Some time after the year 1919 she took up housekeeping for a man named Irving Wendell and lived in his house until he died in the year 1933. Alexander L. Gordon also lived in the house with Wendell and plaintiff. At one time he lived with the parents of George Franzen, the decedent. After Wendell's death plaintiff moved to another house at 2866 Constitution Road, in the same town, and Mr. Gordon boarded with her at this address.

 The defendant succeeded in showing beyond any doubt that the plaintiff was for years known as Mrs. Reba Wendell in the community of Fairview. She was extremely reticent about admitting this at the trial, but the proof that she responded to that name over a long period of years and after the death of Mr. Wendell in 1933 was overwhelming.

 About 1934 the decedent, George Franzen, began paying attention to the plaintiff. He courted her at 2866 Constitution Road in Fairview for about three years, until April, 1937. He was then employed by the defendant at Deepwater in New Jersey. According to the plaintiff, they had planned marriage during the year 1937 but no definite date had been fixed for their wedding.

 On Saturday, April 17, 1937, according to the plaintiff, George Franzen called upon her and informed her that his employment in New Jersey was about to cease but that he was offered work at his trade in a plant of the defendant under construction at Baton Rouge, Louisiana. The afternoon or early evening of that day plaintiff and decedent went shopping for some necessary articles of clothing for his trip to Louisiana. He stayed the evening with plaintiff and finally announced that he wanted plaintiff to marry him or he would be disinclined to make the trip to Louisiana and work there. If she married him he promised to send for her to join him as soon as he was settled there. Plaintiff objected that a mattiage could not be performed at that hour. She stated that thereupon decedent said, "We'll make our own vows." She acquiesced in the arrangement, he repeated words to the effect that he was taking her for his wife, and she, that she accepted him as her husband. He produced a ring from his pocket and put it upon her finger. He stayed with her that night.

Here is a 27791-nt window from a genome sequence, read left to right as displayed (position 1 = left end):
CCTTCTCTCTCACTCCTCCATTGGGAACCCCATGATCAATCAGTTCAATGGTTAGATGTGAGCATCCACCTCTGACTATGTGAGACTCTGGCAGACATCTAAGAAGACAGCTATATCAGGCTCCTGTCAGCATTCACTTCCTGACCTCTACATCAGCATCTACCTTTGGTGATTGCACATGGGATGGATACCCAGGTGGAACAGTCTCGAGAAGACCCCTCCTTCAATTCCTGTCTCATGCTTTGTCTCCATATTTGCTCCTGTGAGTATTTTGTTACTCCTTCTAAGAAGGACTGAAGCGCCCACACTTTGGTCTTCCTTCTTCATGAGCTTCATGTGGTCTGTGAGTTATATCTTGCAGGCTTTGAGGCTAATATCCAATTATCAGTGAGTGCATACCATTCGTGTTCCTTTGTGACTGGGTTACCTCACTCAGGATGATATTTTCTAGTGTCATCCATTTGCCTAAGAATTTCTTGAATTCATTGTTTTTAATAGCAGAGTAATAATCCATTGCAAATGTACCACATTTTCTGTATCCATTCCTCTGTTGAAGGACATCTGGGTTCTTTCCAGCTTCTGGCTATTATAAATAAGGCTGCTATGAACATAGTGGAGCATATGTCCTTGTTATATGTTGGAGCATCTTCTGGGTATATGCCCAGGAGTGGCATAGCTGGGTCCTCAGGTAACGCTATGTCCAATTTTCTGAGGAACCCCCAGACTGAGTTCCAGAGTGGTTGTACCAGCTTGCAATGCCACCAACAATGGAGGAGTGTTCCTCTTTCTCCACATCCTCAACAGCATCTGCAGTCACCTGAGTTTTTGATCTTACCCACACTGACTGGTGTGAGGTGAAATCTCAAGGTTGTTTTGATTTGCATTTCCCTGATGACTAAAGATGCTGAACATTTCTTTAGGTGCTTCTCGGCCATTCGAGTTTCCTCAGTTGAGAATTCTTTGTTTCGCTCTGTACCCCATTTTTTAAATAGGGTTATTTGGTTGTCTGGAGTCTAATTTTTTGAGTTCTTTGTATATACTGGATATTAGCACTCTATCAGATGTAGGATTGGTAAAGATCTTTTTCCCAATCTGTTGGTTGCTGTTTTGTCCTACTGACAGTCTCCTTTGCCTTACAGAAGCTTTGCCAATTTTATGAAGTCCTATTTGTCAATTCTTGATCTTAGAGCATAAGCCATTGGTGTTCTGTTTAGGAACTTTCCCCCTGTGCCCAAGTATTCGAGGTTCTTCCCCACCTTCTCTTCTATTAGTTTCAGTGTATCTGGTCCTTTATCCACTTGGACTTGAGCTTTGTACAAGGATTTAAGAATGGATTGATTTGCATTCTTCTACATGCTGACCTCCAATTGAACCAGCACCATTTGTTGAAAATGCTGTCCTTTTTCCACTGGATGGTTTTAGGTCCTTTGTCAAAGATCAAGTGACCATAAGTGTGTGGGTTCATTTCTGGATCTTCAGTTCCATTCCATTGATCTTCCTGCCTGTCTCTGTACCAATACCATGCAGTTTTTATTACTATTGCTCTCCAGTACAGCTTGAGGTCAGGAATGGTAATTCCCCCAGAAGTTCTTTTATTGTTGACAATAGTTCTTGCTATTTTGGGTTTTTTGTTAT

Mr. Gordon had been with the couple for part of the time on Saturday. In fact he had driven them to the stores where they had done the shopping. In the evening he retired early and left them talking. After rising on the following morning he found plaintiff and decedent preparing breakfast and decedent accosted him with an invitation to "Meet the wife", referring to plaintiff. Later that day all three went to a restaurant at Camden for a dinner in the nature of a wedding celebration. After dinner the decedent discussed the prospect of plaintiff soon joining him at Baton Rouge and Mr. Gordon's continued use of the house was arranged. Plaintiff did not own the house and for some reason it seems to have been rented in the name of Mr. Gordon. Decedent agreed to pay part of the rental and running expenses and Mr. Gordon was to keep the house in order pending decedent's and plaintiff's return.

 Decedent spent Sunday night with plaintiff at the Constitution Road house. Up to this time he had lived with his parents in the same town but at some distance from the house of the plaintiff.

 Early Monday morning decedent left plaintiff to get his belongings for use in Louisiana and returned to the Constitution Road house to pick up the accessories purchased by plaintiff and decedent and to bid plaintiff goodbye. Plaintiff said that decedent told her that he would arrange to send her money so that she could go to Baton Rouge and live with him down there. On his return to the house of plaintiff that morning he was accompanied by a fellow worker named Clancy with whom he was to drive to Baton Rouge. Clancy had picked him up at his mother's house. Clancy ...